Leading article: A threat of empty seats at the Olympics

 

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Never mind the economic storm clouds threatening from Europe, Olympic fever is hotting up. David Beckham admitted to goosebumps at the torch handover ceremony in Athens this week, Princess Anne carried the flame off the specially chartered jet that brought it to Britain last night, and the 8,000-mile, 70-day relay that will take it within 10 miles of 95 per cent of the British population now begins.

It is unfortunate, then, that so many people who wanted to attend the Games have not managed to get tickets. Even more so given that, as is revealed in this newspaper today, there are swathes of corporate seats still unsold.

The organising committee, Locog, set aside 80,000 of the 8.8 million Olympics tickets to be sold as corporate hospitality, with the money raised paying for 150,000 school children and pensioners to watch the Games for free. So far, so good. Except that with just two months to go, at least 20 per cent of the tickets remain unwanted. Locog maintains its plans are on track. But the committee – which has faced repeated criticism over its ticketing policy already – must now answer the charge that it over-allocated corporate tickets at the expense of ordinary people.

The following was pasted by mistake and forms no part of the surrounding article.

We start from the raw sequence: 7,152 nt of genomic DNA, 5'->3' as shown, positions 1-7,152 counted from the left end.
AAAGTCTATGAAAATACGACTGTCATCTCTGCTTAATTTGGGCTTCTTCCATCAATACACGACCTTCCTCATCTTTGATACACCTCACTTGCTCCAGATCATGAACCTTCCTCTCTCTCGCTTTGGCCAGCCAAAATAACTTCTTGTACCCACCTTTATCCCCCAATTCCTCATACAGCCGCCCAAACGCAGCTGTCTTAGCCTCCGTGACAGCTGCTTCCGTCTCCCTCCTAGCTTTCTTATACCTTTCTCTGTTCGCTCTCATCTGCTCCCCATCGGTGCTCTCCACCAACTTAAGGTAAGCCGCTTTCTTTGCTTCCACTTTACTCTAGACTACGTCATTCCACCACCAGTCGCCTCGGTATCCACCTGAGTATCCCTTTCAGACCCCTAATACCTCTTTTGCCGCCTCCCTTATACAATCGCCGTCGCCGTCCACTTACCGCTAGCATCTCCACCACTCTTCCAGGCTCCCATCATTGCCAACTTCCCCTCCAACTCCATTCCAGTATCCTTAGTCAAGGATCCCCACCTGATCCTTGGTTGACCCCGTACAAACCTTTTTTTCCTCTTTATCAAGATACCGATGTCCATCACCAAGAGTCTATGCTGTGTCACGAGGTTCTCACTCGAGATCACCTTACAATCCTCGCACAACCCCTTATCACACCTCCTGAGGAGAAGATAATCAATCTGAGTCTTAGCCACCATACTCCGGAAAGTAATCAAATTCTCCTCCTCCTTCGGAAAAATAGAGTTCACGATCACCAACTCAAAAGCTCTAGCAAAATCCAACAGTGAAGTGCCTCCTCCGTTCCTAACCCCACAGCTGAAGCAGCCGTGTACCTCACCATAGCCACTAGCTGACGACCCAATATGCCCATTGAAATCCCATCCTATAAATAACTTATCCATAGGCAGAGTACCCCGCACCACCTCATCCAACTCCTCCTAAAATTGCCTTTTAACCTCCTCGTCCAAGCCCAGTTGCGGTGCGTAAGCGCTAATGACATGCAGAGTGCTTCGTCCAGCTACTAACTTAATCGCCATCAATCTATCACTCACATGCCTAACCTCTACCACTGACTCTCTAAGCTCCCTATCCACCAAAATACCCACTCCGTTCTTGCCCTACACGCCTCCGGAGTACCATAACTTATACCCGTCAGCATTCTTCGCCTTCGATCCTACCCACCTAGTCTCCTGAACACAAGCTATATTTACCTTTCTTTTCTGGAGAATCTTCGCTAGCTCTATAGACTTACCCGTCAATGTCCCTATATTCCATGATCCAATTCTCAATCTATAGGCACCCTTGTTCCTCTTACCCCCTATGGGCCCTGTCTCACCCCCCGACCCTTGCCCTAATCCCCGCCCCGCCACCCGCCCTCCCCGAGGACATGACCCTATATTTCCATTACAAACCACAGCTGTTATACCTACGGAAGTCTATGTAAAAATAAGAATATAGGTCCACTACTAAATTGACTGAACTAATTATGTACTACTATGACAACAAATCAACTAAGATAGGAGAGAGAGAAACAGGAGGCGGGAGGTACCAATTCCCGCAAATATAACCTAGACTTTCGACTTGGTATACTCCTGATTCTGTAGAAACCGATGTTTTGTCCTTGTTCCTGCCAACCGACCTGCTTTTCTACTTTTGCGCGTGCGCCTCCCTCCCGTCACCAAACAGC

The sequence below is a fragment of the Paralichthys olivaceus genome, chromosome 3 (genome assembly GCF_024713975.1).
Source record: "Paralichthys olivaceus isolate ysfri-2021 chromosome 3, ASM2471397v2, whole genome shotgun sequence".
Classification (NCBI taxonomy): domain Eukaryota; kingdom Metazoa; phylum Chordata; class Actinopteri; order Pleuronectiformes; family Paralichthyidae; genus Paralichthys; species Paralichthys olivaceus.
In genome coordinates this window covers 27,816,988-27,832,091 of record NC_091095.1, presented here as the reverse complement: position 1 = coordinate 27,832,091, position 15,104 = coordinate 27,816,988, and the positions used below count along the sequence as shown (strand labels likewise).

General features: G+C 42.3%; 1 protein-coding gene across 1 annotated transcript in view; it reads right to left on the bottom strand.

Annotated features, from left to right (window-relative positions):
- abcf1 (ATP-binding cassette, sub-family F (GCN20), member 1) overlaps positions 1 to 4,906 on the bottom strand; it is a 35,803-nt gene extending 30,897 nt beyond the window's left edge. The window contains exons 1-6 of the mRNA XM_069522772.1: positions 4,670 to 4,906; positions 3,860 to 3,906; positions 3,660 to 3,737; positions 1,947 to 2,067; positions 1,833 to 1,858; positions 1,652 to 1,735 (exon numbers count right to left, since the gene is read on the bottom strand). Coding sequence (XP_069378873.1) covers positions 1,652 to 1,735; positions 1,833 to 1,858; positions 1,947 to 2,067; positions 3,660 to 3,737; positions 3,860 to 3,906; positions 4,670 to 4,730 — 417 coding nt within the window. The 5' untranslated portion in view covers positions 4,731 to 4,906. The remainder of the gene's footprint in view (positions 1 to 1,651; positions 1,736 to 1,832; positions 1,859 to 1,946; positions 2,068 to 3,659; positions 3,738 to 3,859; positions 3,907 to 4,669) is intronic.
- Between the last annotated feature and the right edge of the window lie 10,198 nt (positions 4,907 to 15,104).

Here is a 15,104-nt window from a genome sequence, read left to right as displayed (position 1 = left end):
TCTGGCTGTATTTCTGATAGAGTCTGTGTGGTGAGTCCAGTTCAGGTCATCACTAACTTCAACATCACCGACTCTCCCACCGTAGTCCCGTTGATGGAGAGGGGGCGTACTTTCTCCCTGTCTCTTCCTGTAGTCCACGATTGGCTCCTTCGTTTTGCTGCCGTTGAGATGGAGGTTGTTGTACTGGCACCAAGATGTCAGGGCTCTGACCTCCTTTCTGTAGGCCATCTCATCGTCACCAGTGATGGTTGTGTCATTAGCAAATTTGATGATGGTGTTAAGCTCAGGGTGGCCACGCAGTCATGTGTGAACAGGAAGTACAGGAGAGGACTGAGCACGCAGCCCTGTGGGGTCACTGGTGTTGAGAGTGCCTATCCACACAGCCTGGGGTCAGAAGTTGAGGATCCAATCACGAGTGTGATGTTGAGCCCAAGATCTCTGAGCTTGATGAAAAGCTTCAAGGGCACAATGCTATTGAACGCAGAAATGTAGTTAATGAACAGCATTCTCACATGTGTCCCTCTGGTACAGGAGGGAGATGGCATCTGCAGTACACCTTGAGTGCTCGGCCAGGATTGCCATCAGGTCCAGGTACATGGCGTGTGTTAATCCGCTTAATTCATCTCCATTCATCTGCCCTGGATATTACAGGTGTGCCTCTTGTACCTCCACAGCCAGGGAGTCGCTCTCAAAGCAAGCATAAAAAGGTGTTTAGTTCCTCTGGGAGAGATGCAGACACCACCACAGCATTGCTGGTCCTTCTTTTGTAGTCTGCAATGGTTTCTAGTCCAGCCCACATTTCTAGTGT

On the plus side, there is, at least, still an opportunity to go to the men's 100m final – so long as you have £4,500 to spare.

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